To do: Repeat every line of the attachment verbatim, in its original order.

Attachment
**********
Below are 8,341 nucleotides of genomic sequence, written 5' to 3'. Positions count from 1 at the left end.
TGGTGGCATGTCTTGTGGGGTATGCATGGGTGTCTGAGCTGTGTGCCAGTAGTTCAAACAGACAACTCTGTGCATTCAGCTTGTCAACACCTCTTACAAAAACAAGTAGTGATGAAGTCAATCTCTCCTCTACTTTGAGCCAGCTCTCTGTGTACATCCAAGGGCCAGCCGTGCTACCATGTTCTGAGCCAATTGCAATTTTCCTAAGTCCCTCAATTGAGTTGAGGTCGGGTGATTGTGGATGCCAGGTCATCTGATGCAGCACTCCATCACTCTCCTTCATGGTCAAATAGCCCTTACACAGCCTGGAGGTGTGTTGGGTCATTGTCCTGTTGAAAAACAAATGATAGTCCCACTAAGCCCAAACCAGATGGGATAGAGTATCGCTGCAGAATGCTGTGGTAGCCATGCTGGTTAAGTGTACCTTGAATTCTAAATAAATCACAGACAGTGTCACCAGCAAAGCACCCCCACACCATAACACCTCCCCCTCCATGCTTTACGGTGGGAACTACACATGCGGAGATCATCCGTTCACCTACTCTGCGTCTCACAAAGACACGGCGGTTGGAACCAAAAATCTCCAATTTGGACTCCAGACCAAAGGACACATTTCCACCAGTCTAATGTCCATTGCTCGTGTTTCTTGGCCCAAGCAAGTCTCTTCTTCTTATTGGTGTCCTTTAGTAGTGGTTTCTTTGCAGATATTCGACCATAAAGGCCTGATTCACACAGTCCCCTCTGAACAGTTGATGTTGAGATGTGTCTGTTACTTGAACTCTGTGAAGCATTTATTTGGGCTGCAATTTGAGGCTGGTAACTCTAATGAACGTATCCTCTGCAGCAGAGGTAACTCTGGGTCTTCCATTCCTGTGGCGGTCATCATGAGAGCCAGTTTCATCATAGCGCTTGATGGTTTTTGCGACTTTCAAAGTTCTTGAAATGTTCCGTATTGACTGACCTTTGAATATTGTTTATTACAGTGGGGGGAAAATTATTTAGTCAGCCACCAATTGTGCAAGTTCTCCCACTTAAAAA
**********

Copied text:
Below are 8,341 nucleotides of genomic sequence, written 5' to 3'. Positions count from 1 at the left end.
TGGTGGCATGTCTTGTGGGGTATGCATGGGTGTCTGAGCTGTGTGCCAGTAGTTCAAACAGACAACTCTGTGCATTCAGCTTGTCAACACCTCTTACAAAAACAAGTAGTGATGAAGTCAATCTCTCCTCTACTTTGAGCCAGCTCTCTGTGTACATCCAAGGGCCAGCCGTGCTACCATGTTCTGAGCCAATTGCAATTTTCCTAAGTCCCTCAATTGAGTTGAGGTCGGGTGATTGTGGATGCCAGGTCATCTGATGCAGCACTCCATCACTCTCCTTCATGGTCAAATAGCCCTTACACAGCCTGGAGGTGTGTTGGGTCATTGTCCTGTTGAAAAACAAATGATAGTCCCACTAAGCCCAAACCAGATGGGATAGAGTATCGCTGCAGAATGCTGTGGTAGCCATGCTGGTTAAGTGTACCTTGAATTCTAAATAAATCACAGACAGTGTCACCAGCAAAGCACCCCCACACCATAACACCTCCCCCTCCATGCTTTACGGTGGGAACTACACATGCGGAGATCATCCGTTCACCTACTCTGCGTCTCACAAAGACACGGCGGTTGGAACCAAAAATCTCCAATTTGGACTCCAGACCAAAGGACACATTTCCACCAGTCTAATGTCCATTGCTCGTGTTTCTTGGCCCAAGCAAGTCTCTTCTTCTTATTGGTGTCCTTTAGTAGTGGTTTCTTTGCAGATATTCGACCATAAAGGCCTGATTCACACAGTCCCCTCTGAACAGTTGATGTTGAGATGTGTCTGTTACTTGAACTCTGTGAAGCATTTATTTGGGCTGCAATTTGAGGCTGGTAACTCTAATGAACGTATCCTCTGCAGCAGAGGTAACTCTGGGTCTTCCATTCCTGTGGCGGTCATCATGAGAGCCAGTTTCATCATAGCGCTTGATGGTTTTTGCGACTTTCAAAGTTCTTGAAATGTTCCGTATTGACTGACCTTTGAATATTGTTTATTACAGTGGGGGGAAAATTATTTAGTCAGCCACCAATTGTGCAAGTTCTCCCACTTAAAAA